News & opinion on Greater China and the even Greater Beyond: by Biff Cappuccino.

Tuesday, April 13, 2004

This is a hasty review of Dick Wilson's, The Long March 1935: the Epic of Chinese Communism's Survival

According to the author Bio, Dick Wilson was born in England, was a graduate of Oxford and went on to the University of California at Berkeley. He was a journalist for the Financial Times and the Guardian, a director for the Far East Economic Review and editor of the China Quarterly. He served as financial editor of the Straits Times and senior editorial adviser to the New Nation, both of which are/were Singaporean publications.

Well, fabulous résumé qualifications but an unfortunately incredible book written by someone who appears to have little grasp of human nature, real politik, or even economics. How this pretender managed to serve on these publications was a mystery at first, but on reflection, the answers come quickly. Clearly, paper qualifications and the ability to write what is popular, in unabashed opposition to common sense and facts that get in the way, and to ride with the herd and adhere slavishly to the fashions of the day were, and remain, more important than actually having something new to say or having spine enough to say what one believes at heart. As always, intellectual temerity is the rule and intellectual courage and fortitude the exception. In my view, it's because most people cannot think on the fly and are thus incapable of confidently refuting the arguments of the mainstream when they're challenged in social or professional situations. It's more comfortable, easier, and professionally safer to hew to the views of the majority, regardless of how ignorant or incredible they may be.

This book is a case in point demonstrating how such lunacy can be propagated and be profitable, and doom the rest of us to wasting ever-more time refuting pseudo-history. When one is young, the more vigorous have often have a healthy ambition to dominate their world or at least leave a noteworthy mark on it. Now that one has graduated, homework is a thing of the past. A shortcut is greatly appreciated. Enter the easy fight, the moral engagement, the popular cause: socialism which is, at heart, a quack's nostrum proposing to cure a conspiracy theory. An incompetent solution to an imaginary problem, you complain? But it's the best kind for their purposes as the alleged goal can never be achieved. Thus, one can keep chasing one's tale for generations, centuries, millennia.

Superficially, young socialists wish to save the downtrodden. But quite clearly the animus is the latent wish to uplift their jejune selves in the fastest way possible and outshine their elders; the end justifying the means, as always when we are young.

Like Dick Wilson, they wish to wrench leadership from their betters (i.e. the older generation) and so they try to adopt their means and jump into the leadership saddle. They take to paternalism. But with a twist. Needing to distinguish themselves, they accuse their jaded betters of cynicism and selling-out. They take take to guilty causes and saving society's downtrodden: i.e., it's misfits, lunatics, and incompetents. But saving the underdog, allegedly an act of contrition and altruism, is of course a self-help project; a form of favoritism with oneself being the favorite; a hope that if one gets behind the ranks of other failures in life, then perhaps oneself, who is not yet successful and who senses a personal mediocrity, will have a chance to get ahead. As always, safety in numbers, or in lieu of that, the rule of the majority that was feared by the Founding Fathers and who predicted the inevitable end. As they stated, history shows that full democracy grows democrats who eventually, when they have their druthers, vote into office monsters: Cleon, Napoleon, Mussolini, Hitler, and Stalin. All of these good old boys promised national socialism, and boy did they deliver. You better be careful what you agitate for.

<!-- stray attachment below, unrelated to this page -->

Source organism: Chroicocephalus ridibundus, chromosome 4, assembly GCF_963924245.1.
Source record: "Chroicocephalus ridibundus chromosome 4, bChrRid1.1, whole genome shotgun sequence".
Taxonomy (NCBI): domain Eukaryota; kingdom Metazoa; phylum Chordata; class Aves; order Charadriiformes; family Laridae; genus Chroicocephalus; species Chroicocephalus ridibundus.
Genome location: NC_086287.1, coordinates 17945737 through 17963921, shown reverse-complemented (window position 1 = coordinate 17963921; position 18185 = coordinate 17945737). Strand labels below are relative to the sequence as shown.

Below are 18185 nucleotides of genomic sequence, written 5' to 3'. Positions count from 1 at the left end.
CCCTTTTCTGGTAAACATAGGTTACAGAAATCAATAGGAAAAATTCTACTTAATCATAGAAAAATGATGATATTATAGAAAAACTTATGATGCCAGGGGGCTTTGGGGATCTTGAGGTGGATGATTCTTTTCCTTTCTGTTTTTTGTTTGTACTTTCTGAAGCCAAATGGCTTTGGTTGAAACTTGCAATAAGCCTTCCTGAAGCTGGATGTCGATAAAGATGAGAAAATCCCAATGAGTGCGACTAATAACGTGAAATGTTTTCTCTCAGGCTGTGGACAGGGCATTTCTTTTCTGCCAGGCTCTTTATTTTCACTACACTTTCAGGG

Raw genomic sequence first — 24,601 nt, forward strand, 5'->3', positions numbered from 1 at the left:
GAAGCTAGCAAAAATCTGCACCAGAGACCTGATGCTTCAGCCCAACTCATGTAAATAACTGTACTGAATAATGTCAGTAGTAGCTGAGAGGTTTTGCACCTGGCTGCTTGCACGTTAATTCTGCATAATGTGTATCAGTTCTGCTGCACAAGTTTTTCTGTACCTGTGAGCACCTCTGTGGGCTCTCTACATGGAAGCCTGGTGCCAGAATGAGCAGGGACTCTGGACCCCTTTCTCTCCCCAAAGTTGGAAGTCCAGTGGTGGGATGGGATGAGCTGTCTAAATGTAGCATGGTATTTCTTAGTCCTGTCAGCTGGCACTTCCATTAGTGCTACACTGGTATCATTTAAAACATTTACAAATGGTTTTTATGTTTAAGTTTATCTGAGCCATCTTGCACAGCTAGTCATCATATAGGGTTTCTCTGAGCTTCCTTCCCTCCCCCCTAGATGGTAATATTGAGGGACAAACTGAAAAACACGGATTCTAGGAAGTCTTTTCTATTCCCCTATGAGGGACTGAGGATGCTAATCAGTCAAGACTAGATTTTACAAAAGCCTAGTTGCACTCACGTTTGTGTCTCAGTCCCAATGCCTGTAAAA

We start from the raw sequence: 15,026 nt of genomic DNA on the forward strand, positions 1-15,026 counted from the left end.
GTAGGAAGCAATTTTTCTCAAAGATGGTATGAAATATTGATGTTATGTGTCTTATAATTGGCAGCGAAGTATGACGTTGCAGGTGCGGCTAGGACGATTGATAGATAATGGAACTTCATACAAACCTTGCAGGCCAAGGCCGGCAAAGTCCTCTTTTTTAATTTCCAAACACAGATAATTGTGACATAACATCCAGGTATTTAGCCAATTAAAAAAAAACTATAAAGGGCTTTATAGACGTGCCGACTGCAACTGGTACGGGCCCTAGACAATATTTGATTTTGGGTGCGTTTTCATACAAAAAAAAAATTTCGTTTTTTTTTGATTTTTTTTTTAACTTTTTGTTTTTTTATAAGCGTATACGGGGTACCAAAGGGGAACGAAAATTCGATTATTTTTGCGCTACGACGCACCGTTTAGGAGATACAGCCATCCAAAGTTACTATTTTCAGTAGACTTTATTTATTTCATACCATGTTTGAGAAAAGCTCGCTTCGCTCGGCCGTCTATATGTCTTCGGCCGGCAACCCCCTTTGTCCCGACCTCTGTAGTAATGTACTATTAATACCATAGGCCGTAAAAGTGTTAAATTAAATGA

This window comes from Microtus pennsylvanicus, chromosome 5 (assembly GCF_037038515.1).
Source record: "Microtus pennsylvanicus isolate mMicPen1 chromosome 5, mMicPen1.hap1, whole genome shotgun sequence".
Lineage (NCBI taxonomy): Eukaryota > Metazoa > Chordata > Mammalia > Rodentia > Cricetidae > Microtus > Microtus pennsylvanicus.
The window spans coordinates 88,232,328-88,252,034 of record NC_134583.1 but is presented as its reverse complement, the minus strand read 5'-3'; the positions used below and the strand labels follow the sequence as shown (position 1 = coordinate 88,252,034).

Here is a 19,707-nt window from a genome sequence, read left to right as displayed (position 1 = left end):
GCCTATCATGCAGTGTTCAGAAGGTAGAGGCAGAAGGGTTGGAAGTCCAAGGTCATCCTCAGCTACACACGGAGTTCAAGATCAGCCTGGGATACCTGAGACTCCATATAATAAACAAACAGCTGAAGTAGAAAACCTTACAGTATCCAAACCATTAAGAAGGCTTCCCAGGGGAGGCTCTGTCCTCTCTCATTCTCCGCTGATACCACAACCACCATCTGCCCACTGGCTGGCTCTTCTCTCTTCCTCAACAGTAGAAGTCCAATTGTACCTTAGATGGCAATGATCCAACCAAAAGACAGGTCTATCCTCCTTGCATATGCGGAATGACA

If I'm not mistaken, this sums up the side of Dick Wilson that appears in this book and which animates his many absurd interpretations of events.

On page seven appears the following sentence: The rebellion reflected the miserable conditions of this region of China at that time, which were exacerbated by the effects of China's forced trade with the West and by some of the worst floods and famines in Chinese history.

One wonders what the phrase "forced trade" means. The only kind of forced trade that comes to my mind is: "your money or your life". How else can trade be forced? If trade is forced, surely it's theft. In other words, the writer doesn't seem to know what trade is.

Other things come to mind, such as the Opium War and the forced trade in drugs. But this brings to mind that America's "Opium War" (i.e. the drug war, a war to keep drugs out of America) has been a fabulous failure for the home country too. And surely the rationale behind legalizing drugs in the US should apply to China. If so, and I view things this way, then the Opium War takes on a new, sweeter flavor. It legalized part of the drug trade: i.e. it was a step forward; it was progress. You can't force people to do drugs. And anyone who does their homework knows that most opium users were not addicts, they were recreational users just like most beer-users are recreational users. (Even cigarettes were once banned in the United States for their alleged moral hazard.)